So, for the left, that's the good news. What's the bad news? Americans' views on economic issues. From the Gallup report:
When an NBC News/Wall Street Journal poll found earlier this year that a plurality of Republican voters believe GOP lawmakers compromise too much with President Obama, it seemed hard to believe. Congressional Republicans have refused to work with the Democratic White House on anything, literally since Day One. Maybe respondents didn't understand the question?
No, that's not it. The Washington Post's Greg Sargent noted yesterday that rank-and-file Republicans just want as much confrontation as humanly possible. The latest report from the Pew Research Center makes this clear:
The survey finds deep differences in how Republicans and Democrats want President Obama and GOP leaders to deal with issues. Fully 75% of Republicans want GOP leaders to challenge Obama more often; just 15% say they are handling relations with the president about right and 7% say GOP leaders should go along with Obama more often.
Fewer Democrats (49%) want Obama to challenge Republicans more often; 33% say he is handling this about right while 11% want him to go along with GOP leaders more often.
That's quite a bit of asymmetry. In the overall population, the number of Americans who want GOP lawmakers to go along more with the White House is roughly identical to the number of Americans who want Republicans to "challenge" the president more often.
But among GOP voters, the results are lopsided. This actually explains a lot.
Today's installment of campaign-related news items that won't necessarily generate a post of their own, but may be of interest to political observers:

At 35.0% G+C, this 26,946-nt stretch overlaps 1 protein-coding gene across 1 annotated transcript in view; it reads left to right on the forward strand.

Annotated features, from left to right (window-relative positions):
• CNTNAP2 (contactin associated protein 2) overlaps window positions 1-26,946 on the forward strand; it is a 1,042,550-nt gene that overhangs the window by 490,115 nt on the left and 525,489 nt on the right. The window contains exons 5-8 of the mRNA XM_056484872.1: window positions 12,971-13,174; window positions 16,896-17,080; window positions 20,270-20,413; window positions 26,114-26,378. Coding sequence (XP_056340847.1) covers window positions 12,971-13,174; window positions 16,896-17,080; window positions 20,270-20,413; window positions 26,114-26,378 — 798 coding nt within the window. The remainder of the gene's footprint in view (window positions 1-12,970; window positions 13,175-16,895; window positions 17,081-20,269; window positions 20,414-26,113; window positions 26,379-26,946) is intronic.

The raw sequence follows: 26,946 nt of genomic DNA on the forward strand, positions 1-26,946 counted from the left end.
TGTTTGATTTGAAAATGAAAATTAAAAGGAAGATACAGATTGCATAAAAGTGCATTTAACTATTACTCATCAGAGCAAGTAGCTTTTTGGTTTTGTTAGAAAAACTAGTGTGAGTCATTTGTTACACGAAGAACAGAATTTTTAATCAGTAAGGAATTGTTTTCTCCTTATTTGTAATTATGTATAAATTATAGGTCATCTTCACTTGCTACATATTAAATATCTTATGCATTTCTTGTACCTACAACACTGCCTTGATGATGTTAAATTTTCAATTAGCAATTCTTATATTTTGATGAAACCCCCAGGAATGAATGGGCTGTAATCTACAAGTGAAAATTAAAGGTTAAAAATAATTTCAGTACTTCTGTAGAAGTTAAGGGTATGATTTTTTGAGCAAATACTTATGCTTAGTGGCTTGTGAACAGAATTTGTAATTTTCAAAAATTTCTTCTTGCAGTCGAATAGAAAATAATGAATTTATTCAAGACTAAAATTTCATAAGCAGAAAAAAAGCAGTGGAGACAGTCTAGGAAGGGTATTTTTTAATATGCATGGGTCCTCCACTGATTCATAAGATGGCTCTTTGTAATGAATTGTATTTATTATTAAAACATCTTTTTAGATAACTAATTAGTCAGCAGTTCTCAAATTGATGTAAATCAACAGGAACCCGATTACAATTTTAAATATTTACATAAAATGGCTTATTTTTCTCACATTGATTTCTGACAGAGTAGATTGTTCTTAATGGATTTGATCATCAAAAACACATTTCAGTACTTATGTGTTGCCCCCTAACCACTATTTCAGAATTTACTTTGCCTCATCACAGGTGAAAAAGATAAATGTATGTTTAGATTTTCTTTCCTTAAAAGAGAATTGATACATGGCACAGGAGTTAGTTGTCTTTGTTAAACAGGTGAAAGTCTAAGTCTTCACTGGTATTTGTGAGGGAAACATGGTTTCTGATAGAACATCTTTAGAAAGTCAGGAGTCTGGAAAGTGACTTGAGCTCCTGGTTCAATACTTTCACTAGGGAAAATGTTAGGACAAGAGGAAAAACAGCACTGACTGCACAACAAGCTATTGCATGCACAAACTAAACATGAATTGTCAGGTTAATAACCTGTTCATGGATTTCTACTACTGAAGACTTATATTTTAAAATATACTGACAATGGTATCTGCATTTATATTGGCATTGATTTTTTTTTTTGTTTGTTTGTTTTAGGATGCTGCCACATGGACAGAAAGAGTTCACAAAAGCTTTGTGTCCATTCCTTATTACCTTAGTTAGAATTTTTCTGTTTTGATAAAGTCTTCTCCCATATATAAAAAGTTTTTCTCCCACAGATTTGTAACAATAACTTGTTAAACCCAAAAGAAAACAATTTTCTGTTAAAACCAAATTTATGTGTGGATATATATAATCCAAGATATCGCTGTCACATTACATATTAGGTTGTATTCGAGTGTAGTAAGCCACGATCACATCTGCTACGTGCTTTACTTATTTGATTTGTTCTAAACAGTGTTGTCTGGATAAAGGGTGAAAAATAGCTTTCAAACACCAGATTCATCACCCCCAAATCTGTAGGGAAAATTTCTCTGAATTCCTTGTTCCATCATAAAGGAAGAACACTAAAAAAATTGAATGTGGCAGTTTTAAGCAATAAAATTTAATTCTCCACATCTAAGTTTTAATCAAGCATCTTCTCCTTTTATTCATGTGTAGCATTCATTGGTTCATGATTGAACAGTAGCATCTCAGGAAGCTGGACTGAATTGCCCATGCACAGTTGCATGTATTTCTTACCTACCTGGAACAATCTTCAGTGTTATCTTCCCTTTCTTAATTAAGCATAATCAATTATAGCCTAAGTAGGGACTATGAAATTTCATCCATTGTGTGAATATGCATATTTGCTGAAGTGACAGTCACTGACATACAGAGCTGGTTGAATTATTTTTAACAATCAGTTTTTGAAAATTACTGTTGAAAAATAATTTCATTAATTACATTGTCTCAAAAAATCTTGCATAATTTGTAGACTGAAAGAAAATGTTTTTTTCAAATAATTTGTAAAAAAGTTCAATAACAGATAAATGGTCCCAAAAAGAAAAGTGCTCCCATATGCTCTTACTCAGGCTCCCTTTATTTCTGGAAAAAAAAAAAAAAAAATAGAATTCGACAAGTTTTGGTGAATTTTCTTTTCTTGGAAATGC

* Sen. Rand Paul (R-Ky.) began selling "Filibuster Starter Packs" to supporters yesterday for $30, raising questions about the sincerity of his 10-hour stunt on the Senate floor this week.
* Rick Santorum is not at all pleased with Fox News' debate criteria, which may exclude him from participating. The former senator noted, among other things, that national polling is a poor standard -- four years ago, he won the Iowa caucuses despite poor showings in national polls.
* Sen. Ted Cruz's (R-Texas) presidential campaign now has four endorsements from Republican members of Congress, and all four are from the senator's adopted home state. Among the latest supporters announced yesterday: Rep. Louie Gohmert (R-Texas).
* While several Republican presidential candidates have struggled of late to finesse their position on the war in Iraq, retired right-wing neurosurgeon Ben Carson took a position that breaks with GOP orthodoxy: "I've said definitively that I was never in favor of going into Iraq."
* Scott Walker told an audience yesterday that Americans have reason to fear immigrants: "There's a good number from Indonesia, there are from Morocco, and other places around the world, many of whom aren't looking for work in the United States. They've got other motives and we need to wake up to that."
* In a bit of a surprise, Jeb Bush seemed to suggest at a campaign event yesterday that border security is better under President Obama than it was during his brother's tenure.
Jeb Bush caused a bit of a stir last week, telling an audience that he intends to destroy the Affordable Care Act, replacing it with a "consumer-driven" system, part of which includes his new Apple Watch.
"On this device in five years will be applications that will allow me to manage my health care in ways that five years ago were not even possible," he said. "I'll have the ability, someone will, you know, because of my blood sugar, there'll be a wireless, there'll be, someone will send me a signal.... We'll be able to guide our own health care decisions in a way that will make us healthy."
"We're on the verge of a revolution in this regard, where we'll be able to know all sorts of things with, you know, devices like this. I got beat up by the left because I showed my, you know, Apple Phone -- this device will have the ability to measure your sugar content, to measure your heartbeat, to measure whether you're taking your drugs in the proper way. And you'll be able to wirelessly send text messages to your health care provider or to your loved one, or whatever, so that you can get back on track."
It seems the former governor isn't entirely clear on why he "got beat up."